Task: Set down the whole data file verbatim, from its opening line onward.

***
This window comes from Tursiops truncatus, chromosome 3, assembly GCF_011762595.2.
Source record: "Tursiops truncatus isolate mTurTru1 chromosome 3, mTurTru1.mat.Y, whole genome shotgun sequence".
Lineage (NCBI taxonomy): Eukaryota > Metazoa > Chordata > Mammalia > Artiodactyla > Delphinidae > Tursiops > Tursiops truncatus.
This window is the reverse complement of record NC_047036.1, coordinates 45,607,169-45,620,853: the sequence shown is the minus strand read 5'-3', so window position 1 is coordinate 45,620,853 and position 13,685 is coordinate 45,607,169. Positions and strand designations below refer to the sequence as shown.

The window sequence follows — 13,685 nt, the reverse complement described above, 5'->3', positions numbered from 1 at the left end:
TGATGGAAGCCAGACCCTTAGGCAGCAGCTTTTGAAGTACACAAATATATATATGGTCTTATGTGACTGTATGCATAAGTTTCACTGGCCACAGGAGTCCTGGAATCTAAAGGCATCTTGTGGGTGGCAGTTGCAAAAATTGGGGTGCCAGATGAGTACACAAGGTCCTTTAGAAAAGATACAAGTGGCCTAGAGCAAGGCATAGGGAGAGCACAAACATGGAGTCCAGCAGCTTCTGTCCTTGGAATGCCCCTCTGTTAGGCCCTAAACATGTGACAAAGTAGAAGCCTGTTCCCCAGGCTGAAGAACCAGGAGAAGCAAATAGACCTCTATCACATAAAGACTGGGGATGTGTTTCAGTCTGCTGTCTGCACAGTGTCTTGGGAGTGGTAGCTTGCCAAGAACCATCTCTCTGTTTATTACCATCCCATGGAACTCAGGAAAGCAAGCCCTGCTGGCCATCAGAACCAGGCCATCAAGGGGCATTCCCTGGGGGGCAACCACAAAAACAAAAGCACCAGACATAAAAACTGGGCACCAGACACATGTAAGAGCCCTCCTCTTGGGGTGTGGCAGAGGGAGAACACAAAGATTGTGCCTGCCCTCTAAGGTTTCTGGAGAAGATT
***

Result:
This window comes from Tursiops truncatus, chromosome 3, assembly GCF_011762595.2.
Source record: "Tursiops truncatus isolate mTurTru1 chromosome 3, mTurTru1.mat.Y, whole genome shotgun sequence".
Lineage (NCBI taxonomy): Eukaryota > Metazoa > Chordata > Mammalia > Artiodactyla > Delphinidae > Tursiops > Tursiops truncatus.
This window is the reverse complement of record NC_047036.1, coordinates 45,607,169-45,620,853: the sequence shown is the minus strand read 5'-3', so window position 1 is coordinate 45,620,853 and position 13,685 is coordinate 45,607,169. Positions and strand designations below refer to the sequence as shown.

The window sequence follows — 13,685 nt, the reverse complement described above, 5'->3', positions numbered from 1 at the left end:
TGATGGAAGCCAGACCCTTAGGCAGCAGCTTTTGAAGTACACAAATATATATATGGTCTTATGTGACTGTATGCATAAGTTTCACTGGCCACAGGAGTCCTGGAATCTAAAGGCATCTTGTGGGTGGCAGTTGCAAAAATTGGGGTGCCAGATGAGTACACAAGGTCCTTTAGAAAAGATACAAGTGGCCTAGAGCAAGGCATAGGGAGAGCACAAACATGGAGTCCAGCAGCTTCTGTCCTTGGAATGCCCCTCTGTTAGGCCCTAAACATGTGACAAAGTAGAAGCCTGTTCCCCAGGCTGAAGAACCAGGAGAAGCAAATAGACCTCTATCACATAAAGACTGGGGATGTGTTTCAGTCTGCTGTCTGCACAGTGTCTTGGGAGTGGTAGCTTGCCAAGAACCATCTCTCTGTTTATTACCATCCCATGGAACTCAGGAAAGCAAGCCCTGCTGGCCATCAGAACCAGGCCATCAAGGGGCATTCCCTGGGGGGCAACCACAAAAACAAAAGCACCAGACATAAAAACTGGGCACCAGACACATGTAAGAGCCCTCCTCTTGGGGTGTGGCAGAGGGAGAACACAAAGATTGTGCCTGCCCTCTAAGGTTTCTGGAGAAGATT